Finding Clarity of Purpose as a Leader (Part 1 of 2)

Setting the Foundation for Learning and Leadership

Scott Gelb
Jan 21 · 7 min read

As 2021 begins to take flight, I have been reflecting and processing everything that happened last year. There was no playbook for how to deal with the pandemic. No amount of planning in my role as Chief Operating Officer or my years in the workforce could have prepared for this.

Source: blackred / iStock by Getty Images

However, it has reminded me to always focus on my “true north,” which is to create a more joyful and inclusive world by bringing people together to learn, laugh, and play. This has helped me navigate this unprecedented year as a leader. The concept of finding my “true north” comes from Bill George, who is a bit of a legend to me.

His book, Discover Your True North, is considered to be one of the best on leadership and is the key piece of content that drove a course I took a couple of years ago at Harvard Business School. As a lifelong learner, revisiting those teachings and putting them into practice during this unpredictable time was even more important.

I want to share a little bit about my background, how it shaped me as a leader and person, and how I hope everyone finds value in discovering their “true north” to lead to a more fulfilling life at work, home and everywhere in between.

Discovering learning is magic

As a big fan of fantasy fiction growing up (shout out to my fellow Dragonlance and Forgotten Realms aficionados out there), there was nothing I wanted more than to learn how to wield magic. I eventually discovered that the fantasy version of magic wasn’t real, but there was something even more magical in our reality: computers. In the mid-eighties, little was known about these magical contraptions that were able to transport us to new universes (like some of my old Sierra and Infocom favorites).

I started learning how to program when I was seven years old by developing a text-based, choose-your-own adventure style game (thanks to that little turtle and the Logo programming language). Reading books and experimenting with computers eventually led me to realize that many mysterious, complex things in life were unlocked through knowledge and understanding. This began a lifelong love for learning and technology, and as a result…school. It eventually led to choosing computer science as my major at the University of Kansas (Rock Chalk, Jayhawk!).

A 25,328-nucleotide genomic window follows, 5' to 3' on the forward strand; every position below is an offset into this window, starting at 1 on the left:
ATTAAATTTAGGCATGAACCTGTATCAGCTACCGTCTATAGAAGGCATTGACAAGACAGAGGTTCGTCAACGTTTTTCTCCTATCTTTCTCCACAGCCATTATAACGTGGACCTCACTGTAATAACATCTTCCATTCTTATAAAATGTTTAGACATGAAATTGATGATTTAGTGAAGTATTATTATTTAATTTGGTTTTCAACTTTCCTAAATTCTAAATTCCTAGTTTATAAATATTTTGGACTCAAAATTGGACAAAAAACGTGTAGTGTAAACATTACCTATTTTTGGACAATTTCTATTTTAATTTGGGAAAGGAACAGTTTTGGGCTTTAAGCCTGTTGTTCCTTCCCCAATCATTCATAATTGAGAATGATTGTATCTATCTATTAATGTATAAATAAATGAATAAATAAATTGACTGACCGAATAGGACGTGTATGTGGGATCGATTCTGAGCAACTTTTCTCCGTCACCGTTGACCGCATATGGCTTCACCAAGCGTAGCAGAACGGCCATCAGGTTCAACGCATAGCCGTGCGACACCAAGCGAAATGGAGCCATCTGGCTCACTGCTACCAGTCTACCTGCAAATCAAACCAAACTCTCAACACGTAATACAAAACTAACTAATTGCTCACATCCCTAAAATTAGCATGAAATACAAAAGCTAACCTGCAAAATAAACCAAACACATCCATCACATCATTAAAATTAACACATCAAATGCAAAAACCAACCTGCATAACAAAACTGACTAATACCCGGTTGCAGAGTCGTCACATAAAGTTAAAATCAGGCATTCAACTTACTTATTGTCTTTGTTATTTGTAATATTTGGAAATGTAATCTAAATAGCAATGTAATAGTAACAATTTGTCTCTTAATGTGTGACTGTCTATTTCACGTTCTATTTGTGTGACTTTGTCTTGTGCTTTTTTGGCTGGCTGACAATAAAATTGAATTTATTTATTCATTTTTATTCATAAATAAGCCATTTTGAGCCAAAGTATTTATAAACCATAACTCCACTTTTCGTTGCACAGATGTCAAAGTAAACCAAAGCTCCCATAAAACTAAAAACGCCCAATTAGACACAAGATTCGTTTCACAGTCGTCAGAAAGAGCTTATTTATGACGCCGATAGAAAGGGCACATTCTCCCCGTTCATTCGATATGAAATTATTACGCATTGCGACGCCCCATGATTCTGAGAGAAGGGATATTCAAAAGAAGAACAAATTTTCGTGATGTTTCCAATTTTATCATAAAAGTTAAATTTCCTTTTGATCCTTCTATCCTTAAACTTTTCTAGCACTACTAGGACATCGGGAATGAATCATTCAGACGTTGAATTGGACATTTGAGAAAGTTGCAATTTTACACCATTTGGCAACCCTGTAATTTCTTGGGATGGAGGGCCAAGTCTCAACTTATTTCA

Making games as a lifelong pursuit

I engaged in graduate studies part-time at Washington University, pairing classes with what I was working on at my day job, including database design, digital security, and software project management. I also took video game programming — the first time it was offered — as I had started building games on the side for fun.

After five years, my M.S. in computer science was finally complete, but my future in pursuing games didn’t take shape until seemingly random events set it in motion:

  • a one-evening read of Masters of Doom (David Kushner’s inspiring story of the “Two Johns” from Id software), which demonstrated the power of pursuing your passion and made it impossible to further ignore the part of me that wanted to make games.

This was an offer I couldn’t refuse and I soon found myself heading west to join the game industry in California.

Learning on the job

It’s been fifteen years since I finished my last course of graduate school. Since then, I’ve worked at six start-ups in multiple capacities, ranging from programming to team leadership to full-time management to executive technology leadership to operating a global company at scale. I initially didn’t have any aspirations for managing people; my early career goals focused around building products that helped make people’s lives better, all through the lens of actually writing the software. My first management role came out of necessity, to help support my team in a time where they weren’t getting the support they needed. I quickly found that helping my teammates, through unblocking their impediments, giving them challenging goals, and ensuring they had the support they need to succeed, was far more fulfilling and impactful than my own personal accomplishments. A related quote that really resonated with me was from our guest speaker at the 2016 annual Riot Games Technology Summit, Greg Brandeau, the former SVP of Technology at Pixar and CTO of The Walt Disney Studios:

“My job is to set the stage, not to perform on it..I hire a bunch of smart, diverse people and let them have at it. It’s not that the leader has the idea of what to do; the vision is an emergent property of the organization.”